Enrique Iglesias on 'Sex & Love': 'They're the Two Things We Can All Relate To'

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Enrique Iglesias speaks onstage during The GRAMMY Nominations Concert Live!! Countdown To Music's Biggest Night in Los Angeles, California.

The phone rings at 11 p.m. on a Sunday.

"Is it too late to call?" asks the voice on the other end.

Not too late for you, Enrique Iglesias.

You have to cut the guy some slack: What should have been a one-day video shoot in the Dominican Republic for new single "Bailando" turned into one of those improvisatory, "guerrilla style" videos, says Iglesias, that evolved into two days, then three. That, in turn, made him late in flying to the Bahamas for a private concert. Post-show, he can finally relax in his hotel room and talk, late into the night, about Sex and Love, the bilingual album that will be released worldwide March 18 jointly by Republic and Universal Music Latin Entertainment.

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The set features both dance-friendly and romantic tracks, ranging from pop and reggae to reggaeton. Its unifying element isn't style or genre, but, as the album's name suggests, matters of the heart and hormones.

"That was the first title that came to my head," explains Iglesias. "There were times I questioned myself: 'Is it too direct? Is it too simple? Should I try to be a little more clever?' But it's the two things that - no matter what language, religion, culture - join us all together. Sex and love are the two things that we can all relate to."

The album veers from the more blatant "I'm a Freak" (featuring Pitbull) to the loving "Beautiful" (with Kylie Minogue) and Spanish-language single "El Perdedor" (featuring Marco Antonio Solis) - the lattermost peaking at No. 1 on Billboard's Hot Latin Songs chart in February.

"The style of music wasn't really my concern," says Iglesias. "My concern was the language. Sometimes language can create a barrier. I tried to find a title that people could understand in English and Spanish."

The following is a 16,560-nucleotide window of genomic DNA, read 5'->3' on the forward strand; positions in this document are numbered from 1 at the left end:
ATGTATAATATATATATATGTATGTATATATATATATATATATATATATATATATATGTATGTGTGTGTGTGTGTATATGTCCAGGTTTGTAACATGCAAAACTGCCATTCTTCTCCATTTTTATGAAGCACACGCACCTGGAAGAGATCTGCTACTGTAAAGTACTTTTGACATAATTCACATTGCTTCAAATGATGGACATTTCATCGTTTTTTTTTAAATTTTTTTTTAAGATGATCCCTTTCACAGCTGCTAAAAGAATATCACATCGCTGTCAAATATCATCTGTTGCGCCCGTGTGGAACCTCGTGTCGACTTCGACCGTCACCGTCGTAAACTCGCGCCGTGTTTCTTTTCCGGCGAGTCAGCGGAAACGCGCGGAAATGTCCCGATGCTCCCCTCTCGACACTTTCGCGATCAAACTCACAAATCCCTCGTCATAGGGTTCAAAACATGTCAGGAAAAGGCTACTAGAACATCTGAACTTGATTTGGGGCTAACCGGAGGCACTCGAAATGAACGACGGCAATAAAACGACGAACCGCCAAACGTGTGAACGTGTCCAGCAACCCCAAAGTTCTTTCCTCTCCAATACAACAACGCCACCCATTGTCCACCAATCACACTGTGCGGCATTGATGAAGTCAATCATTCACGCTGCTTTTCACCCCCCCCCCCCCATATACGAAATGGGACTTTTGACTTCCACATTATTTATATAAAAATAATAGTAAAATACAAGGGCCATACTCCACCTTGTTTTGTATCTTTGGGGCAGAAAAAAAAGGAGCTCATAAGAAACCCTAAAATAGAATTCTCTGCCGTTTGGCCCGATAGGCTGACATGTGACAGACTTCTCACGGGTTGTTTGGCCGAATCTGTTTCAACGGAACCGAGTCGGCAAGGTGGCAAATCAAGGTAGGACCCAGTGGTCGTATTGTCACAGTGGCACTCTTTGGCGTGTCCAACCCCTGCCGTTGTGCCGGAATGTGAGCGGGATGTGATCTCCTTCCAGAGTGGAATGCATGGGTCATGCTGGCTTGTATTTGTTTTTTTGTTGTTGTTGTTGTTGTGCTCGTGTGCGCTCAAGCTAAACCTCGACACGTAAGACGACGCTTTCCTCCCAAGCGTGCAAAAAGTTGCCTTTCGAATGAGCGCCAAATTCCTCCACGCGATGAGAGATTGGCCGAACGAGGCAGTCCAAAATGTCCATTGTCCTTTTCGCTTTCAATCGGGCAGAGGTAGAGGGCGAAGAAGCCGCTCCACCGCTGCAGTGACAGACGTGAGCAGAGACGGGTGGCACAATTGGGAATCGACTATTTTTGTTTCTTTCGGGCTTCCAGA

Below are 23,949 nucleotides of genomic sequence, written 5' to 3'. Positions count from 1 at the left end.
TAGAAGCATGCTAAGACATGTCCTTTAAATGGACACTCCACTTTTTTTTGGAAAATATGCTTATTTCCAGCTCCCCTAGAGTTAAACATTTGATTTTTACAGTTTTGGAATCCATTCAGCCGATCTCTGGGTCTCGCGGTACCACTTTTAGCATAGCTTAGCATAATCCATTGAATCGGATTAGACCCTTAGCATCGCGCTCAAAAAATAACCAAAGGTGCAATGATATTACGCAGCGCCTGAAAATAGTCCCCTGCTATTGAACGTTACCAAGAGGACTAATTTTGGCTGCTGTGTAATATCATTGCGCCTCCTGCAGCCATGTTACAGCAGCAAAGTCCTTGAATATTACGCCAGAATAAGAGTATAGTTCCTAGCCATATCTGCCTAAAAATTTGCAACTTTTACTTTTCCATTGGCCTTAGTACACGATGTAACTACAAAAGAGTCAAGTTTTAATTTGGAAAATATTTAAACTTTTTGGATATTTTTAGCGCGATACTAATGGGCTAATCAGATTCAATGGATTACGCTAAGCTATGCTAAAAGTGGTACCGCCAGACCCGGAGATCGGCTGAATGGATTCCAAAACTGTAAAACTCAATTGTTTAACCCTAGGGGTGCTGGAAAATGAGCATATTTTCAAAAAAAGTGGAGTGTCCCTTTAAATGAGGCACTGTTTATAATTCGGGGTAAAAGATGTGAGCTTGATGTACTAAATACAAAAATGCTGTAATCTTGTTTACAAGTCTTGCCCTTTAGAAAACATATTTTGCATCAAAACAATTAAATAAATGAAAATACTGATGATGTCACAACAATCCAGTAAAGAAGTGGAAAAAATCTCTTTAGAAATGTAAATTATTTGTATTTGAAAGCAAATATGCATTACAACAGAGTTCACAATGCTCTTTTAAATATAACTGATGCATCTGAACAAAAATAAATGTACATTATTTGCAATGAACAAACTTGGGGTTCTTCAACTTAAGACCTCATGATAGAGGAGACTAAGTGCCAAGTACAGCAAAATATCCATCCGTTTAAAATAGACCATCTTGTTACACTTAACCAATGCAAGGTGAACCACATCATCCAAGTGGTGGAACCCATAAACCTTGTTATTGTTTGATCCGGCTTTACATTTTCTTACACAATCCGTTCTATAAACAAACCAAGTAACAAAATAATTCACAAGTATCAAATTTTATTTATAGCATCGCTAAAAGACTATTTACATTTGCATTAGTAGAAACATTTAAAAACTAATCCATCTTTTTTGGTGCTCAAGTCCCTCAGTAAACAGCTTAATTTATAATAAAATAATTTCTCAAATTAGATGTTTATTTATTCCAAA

Iglesias long has proved himself a crossover star, thanks to several singles in both languages. His last album, 2010's Euphoria, featuring original tracks in English and Spanish, yielded "I Like It," which reached No. 4 on the Billboard Hot 100 in 2010 and has sold 4.1 million downloads, according to Nielsen SoundScan. Michael Alexander, senior vp international marketing for Universal Music Group's East Coast labels, says Iglesias sells roughly 60% of his music outside the United States. In fact, Sex and Love will have him in seven countries during the next several weeks, with major campaigns being held in places as disparate as Germany and India. The album will feature at least three different lead singles being pushed simultaneously in different territories ("I'm a Freak" in the United Kingdom, "Loco" in the States and Latin America, "Beautiful" in Australia). The balancing act is always a challenge, says Iglesias, who was brought up bilingual in Miami, the son of icon Julio Iglesias.

"Some songs can break the language barrier - in the end, the fan wants to listen to music that they like, that they feel is honest," says Iglesias, who through the years has demonstrated particular flair in crafting No. 1 hits. (He holds the record for the most chart-toppers on the Hot Latin Songs chart, with 24.)

On Sex and Love Iglesias partners with big names like Solis, Romeo Santos and pal Pitbull. "We get along personally but also musically, which for me is very rare," he says of Pitbull. "We live in the same city, meet up constantly, go to dinner and always listen to music."

But Iglesias also links with relative unknowns like India Martinez (on a new version of "Loco") and Cubans Descemer Bueno and Gente De Zona on the flamenco-ish "Bailando." Both collaborations, says Iglesias, were fluke experiments, but they work.

"The whole point," he says, "is you never know where a hit is going to come from."